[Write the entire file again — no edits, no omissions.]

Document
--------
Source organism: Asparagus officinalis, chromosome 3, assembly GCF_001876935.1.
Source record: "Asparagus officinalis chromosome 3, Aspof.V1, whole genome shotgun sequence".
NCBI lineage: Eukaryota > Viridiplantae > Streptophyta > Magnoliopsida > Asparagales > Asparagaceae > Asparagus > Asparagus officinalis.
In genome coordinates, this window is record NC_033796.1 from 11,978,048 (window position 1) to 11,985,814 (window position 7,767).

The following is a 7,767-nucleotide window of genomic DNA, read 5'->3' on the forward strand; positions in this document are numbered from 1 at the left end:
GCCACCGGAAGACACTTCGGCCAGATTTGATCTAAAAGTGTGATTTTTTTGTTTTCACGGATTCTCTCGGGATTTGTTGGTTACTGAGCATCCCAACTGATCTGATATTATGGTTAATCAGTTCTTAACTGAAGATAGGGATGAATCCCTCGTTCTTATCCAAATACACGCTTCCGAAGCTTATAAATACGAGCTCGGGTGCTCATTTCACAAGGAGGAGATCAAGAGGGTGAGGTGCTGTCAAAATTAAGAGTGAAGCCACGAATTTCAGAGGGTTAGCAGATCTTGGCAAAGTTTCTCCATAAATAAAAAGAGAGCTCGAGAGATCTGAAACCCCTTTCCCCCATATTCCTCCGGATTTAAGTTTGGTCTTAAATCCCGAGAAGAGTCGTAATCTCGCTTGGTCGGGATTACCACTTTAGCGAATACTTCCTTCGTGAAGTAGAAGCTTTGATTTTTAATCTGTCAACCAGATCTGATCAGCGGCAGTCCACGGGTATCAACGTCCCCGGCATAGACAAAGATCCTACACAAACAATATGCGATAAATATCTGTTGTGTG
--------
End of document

Source organism: Asparagus officinalis, chromosome 3, assembly GCF_001876935.1.
Source record: "Asparagus officinalis chromosome 3, Aspof.V1, whole genome shotgun sequence".
NCBI lineage: Eukaryota > Viridiplantae > Streptophyta > Magnoliopsida > Asparagales > Asparagaceae > Asparagus > Asparagus officinalis.
In genome coordinates, this window is record NC_033796.1 from 11,978,048 (window position 1) to 11,985,814 (window position 7,767).

The following is a 7,767-nucleotide window of genomic DNA, read 5'->3' on the forward strand; positions in this document are numbered from 1 at the left end:
GCCACCGGAAGACACTTCGGCCAGATTTGATCTAAAAGTGTGATTTTTTTGTTTTCACGGATTCTCTCGGGATTTGTTGGTTACTGAGCATCCCAACTGATCTGATATTATGGTTAATCAGTTCTTAACTGAAGATAGGGATGAATCCCTCGTTCTTATCCAAATACACGCTTCCGAAGCTTATAAATACGAGCTCGGGTGCTCATTTCACAAGGAGGAGATCAAGAGGGTGAGGTGCTGTCAAAATTAAGAGTGAAGCCACGAATTTCAGAGGGTTAGCAGATCTTGGCAAAGTTTCTCCATAAATAAAAAGAGAGCTCGAGAGATCTGAAACCCCTTTCCCCCATATTCCTCCGGATTTAAGTTTGGTCTTAAATCCCGAGAAGAGTCGTAATCTCGCTTGGTCGGGATTACCACTTTAGCGAATACTTCCTTCGTGAAGTAGAAGCTTTGATTTTTAATCTGTCAACCAGATCTGATCAGCGGCAGTCCACGGGTATCAACGTCCCCGGCATAGACAAAGATCCTACACAAACAATATGCGATAAATATCTGTTGTGTG